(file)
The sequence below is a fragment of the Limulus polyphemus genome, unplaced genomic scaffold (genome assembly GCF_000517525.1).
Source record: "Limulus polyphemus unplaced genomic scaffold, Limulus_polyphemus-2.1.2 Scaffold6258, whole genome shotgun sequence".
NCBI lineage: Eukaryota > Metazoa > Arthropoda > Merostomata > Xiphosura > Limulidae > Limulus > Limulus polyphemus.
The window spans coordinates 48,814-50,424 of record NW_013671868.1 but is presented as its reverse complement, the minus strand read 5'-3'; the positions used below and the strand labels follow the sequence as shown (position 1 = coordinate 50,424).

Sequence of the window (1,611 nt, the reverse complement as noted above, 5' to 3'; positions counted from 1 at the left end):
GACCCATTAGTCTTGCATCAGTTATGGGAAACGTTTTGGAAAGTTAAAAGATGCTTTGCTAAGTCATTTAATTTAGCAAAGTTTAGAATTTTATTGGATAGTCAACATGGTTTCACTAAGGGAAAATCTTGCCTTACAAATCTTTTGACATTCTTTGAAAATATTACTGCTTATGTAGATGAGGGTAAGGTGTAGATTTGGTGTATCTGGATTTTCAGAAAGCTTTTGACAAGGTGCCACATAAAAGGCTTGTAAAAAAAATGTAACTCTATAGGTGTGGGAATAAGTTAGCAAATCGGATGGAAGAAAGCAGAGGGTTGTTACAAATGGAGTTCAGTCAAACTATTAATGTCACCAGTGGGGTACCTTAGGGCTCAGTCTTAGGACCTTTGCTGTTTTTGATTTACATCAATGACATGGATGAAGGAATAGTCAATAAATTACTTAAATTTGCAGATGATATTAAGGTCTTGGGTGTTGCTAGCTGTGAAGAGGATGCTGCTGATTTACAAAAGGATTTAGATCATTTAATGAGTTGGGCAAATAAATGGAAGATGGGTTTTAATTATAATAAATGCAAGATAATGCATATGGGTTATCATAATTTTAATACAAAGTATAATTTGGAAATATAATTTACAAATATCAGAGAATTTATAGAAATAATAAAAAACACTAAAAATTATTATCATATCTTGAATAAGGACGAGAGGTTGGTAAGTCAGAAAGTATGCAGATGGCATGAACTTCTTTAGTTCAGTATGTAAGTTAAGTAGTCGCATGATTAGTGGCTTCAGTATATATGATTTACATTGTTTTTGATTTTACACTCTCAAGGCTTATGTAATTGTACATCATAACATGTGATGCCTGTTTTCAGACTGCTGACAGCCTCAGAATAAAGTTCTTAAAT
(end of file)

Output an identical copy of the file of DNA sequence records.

The sequence below is a fragment of the Limulus polyphemus genome, unplaced genomic scaffold (genome assembly GCF_000517525.1).
Source record: "Limulus polyphemus unplaced genomic scaffold, Limulus_polyphemus-2.1.2 Scaffold6258, whole genome shotgun sequence".
NCBI lineage: Eukaryota > Metazoa > Arthropoda > Merostomata > Xiphosura > Limulidae > Limulus > Limulus polyphemus.
The window spans coordinates 48,814-50,424 of record NW_013671868.1 but is presented as its reverse complement, the minus strand read 5'-3'; the positions used below and the strand labels follow the sequence as shown (position 1 = coordinate 50,424).

Sequence of the window (1,611 nt, the reverse complement as noted above, 5' to 3'; positions counted from 1 at the left end):
GACCCATTAGTCTTGCATCAGTTATGGGAAACGTTTTGGAAAGTTAAAAGATGCTTTGCTAAGTCATTTAATTTAGCAAAGTTTAGAATTTTATTGGATAGTCAACATGGTTTCACTAAGGGAAAATCTTGCCTTACAAATCTTTTGACATTCTTTGAAAATATTACTGCTTATGTAGATGAGGGTAAGGTGTAGATTTGGTGTATCTGGATTTTCAGAAAGCTTTTGACAAGGTGCCACATAAAAGGCTTGTAAAAAAAATGTAACTCTATAGGTGTGGGAATAAGTTAGCAAATCGGATGGAAGAAAGCAGAGGGTTGTTACAAATGGAGTTCAGTCAAACTATTAATGTCACCAGTGGGGTACCTTAGGGCTCAGTCTTAGGACCTTTGCTGTTTTTGATTTACATCAATGACATGGATGAAGGAATAGTCAATAAATTACTTAAATTTGCAGATGATATTAAGGTCTTGGGTGTTGCTAGCTGTGAAGAGGATGCTGCTGATTTACAAAAGGATTTAGATCATTTAATGAGTTGGGCAAATAAATGGAAGATGGGTTTTAATTATAATAAATGCAAGATAATGCATATGGGTTATCATAATTTTAATACAAAGTATAATTTGGAAATATAATTTACAAATATCAGAGAATTTATAGAAATAATAAAAAACACTAAAAATTATTATCATATCTTGAATAAGGACGAGAGGTTGGTAAGTCAGAAAGTATGCAGATGGCATGAACTTCTTTAGTTCAGTATGTAAGTTAAGTAGTCGCATGATTAGTGGCTTCAGTATATATGATTTACATTGTTTTTGATTTTACACTCTCAAGGCTTATGTAATTGTACATCATAACATGTGATGCCTGTTTTCAGACTGCTGACAGCCTCAGAATAAAGTTCTTAAAT